Water-saving invention from Australia making inroads in North America
Manufactured in Ohio and South Australia, the Greenwell water saver is now available in 27 states in just its first full season in the United States and Canada.
Brian Measday came up with the innovative water saving device while tending tomato plants in his suburban backyard in Adelaide, South Australia, in 1996.
In the two decades since, he has sold hundreds of thousands of the Greenwells in Australia through retailers and to commercial customers such as landscapers and local councils with the help of HR Products.
After appointing a North American licensee, Greenwells began being manufactured by HC Companies in Ohio in 2015 with the first products hitting the market late in the year.
Measday said the move into North America was looking “incredibly promising.”
“It’s a bit like building a house, we’ve got a solid foundation but we haven’t fully moved in yet,” he said.
“But the potential in the United States is enormous.”
The recycled UV stabilized plastic products are available in regular (17 inch) and large (24 inch) sizes. They have been proven in Australia to promote deep root watering and reduce water costs by 25 percent.
The devices are recommended to be used for three years after planting and prevent water run-off, ensure water and fertilizers are delivered quickly directly to the root zone and can be re-used up to three times.
Miller Keats is the North American licensee for Greenwell.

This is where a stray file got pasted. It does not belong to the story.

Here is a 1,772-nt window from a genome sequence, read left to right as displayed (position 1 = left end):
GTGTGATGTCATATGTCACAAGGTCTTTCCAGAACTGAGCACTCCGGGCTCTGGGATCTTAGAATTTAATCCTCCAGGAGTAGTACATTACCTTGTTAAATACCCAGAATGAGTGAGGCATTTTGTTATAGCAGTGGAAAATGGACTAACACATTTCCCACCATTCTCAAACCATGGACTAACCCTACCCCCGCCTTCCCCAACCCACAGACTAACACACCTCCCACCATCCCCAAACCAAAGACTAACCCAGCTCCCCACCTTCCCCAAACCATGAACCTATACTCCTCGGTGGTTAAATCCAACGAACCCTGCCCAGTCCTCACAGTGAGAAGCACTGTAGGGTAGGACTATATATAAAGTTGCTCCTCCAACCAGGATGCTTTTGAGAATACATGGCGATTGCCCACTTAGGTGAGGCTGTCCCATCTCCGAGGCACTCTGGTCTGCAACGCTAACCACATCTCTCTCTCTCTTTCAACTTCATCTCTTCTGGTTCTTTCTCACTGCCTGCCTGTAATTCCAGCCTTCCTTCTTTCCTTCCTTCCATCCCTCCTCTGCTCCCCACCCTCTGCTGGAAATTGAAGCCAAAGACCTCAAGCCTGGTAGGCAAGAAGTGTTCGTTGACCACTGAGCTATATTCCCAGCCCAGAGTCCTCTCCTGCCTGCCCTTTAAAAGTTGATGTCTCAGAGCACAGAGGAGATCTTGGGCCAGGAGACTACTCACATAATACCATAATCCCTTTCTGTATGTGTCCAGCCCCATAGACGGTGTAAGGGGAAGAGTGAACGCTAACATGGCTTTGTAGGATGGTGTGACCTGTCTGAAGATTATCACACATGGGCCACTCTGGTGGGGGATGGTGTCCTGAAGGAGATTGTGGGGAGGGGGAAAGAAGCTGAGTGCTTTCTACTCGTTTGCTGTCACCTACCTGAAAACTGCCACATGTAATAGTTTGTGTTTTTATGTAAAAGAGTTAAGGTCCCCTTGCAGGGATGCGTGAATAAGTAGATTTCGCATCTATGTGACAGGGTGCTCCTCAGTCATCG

Managing Director Sean Hegarty said there were four main pillars for the product in the United States and Canada: Online, including Amazon and Jackson & Perkins, independent nurseries and hardware stores, big box hardware chains and commercial customers such as city councils.
The product has made inroads in the first two categories and has been used by several North American city councils including the City of Sunnyvale in California and the City of Kelowna in Canada.
Commercial distributor SHERRILLtree has recently been appointed to focus on the local government sector in the United States. A representative from the leading North Carolina tree products company will be in Adelaide next week to learn more about the product and speak with its Australian distributors.
“This is really our first season over there but we are getting some good interest,” Hegarty said.
“The good thing about Brian’s product is that it’s so immediately obvious how simple it is that we don’t have any trouble convincing people to try it.”
Hegarty said he hoped to attract a major chain such as Lowe’s to stock the product, which retails for about US$10-$12.
He said establishing a manufacturing base in Ohio was an important step.
“Americans like American made products so if you can make your product there it gives you an advantage,” he said.
“It’s going quite well in Canada too, we’ve got the Home Hardware chain, which has 1,000 stores and they’ve been buying them every month.”
Hegarty said the drought in the United States had the potential to boost sales of Greenwells but its value as a water-saving device needed to be proven in America.
“We’ve just applied for a grant with the Californian Water Authority to fund a study with the University of Minnesota to measure the performance of the Greenwells and their ability to save water while still raising a healthy tree,” he said.
“Then we’ll have a peer reviewed paper on the water-saving benefits and the commercial savings using Greenwells so we’ll be able to do a massive push with the councils at their national conference.
“In America you’ve got to be patient and persistent and if each quarter’s better than the previous quarter and provided that you’ve got some momentum then that’s all you can really hope to achieve.
“The potential’s definitely there but it took Brian 10 years to build it up in Australia so it’s going to take time in the US as well.”
Greenwell has also recently appointed a distributor in the Netherlands for the European market.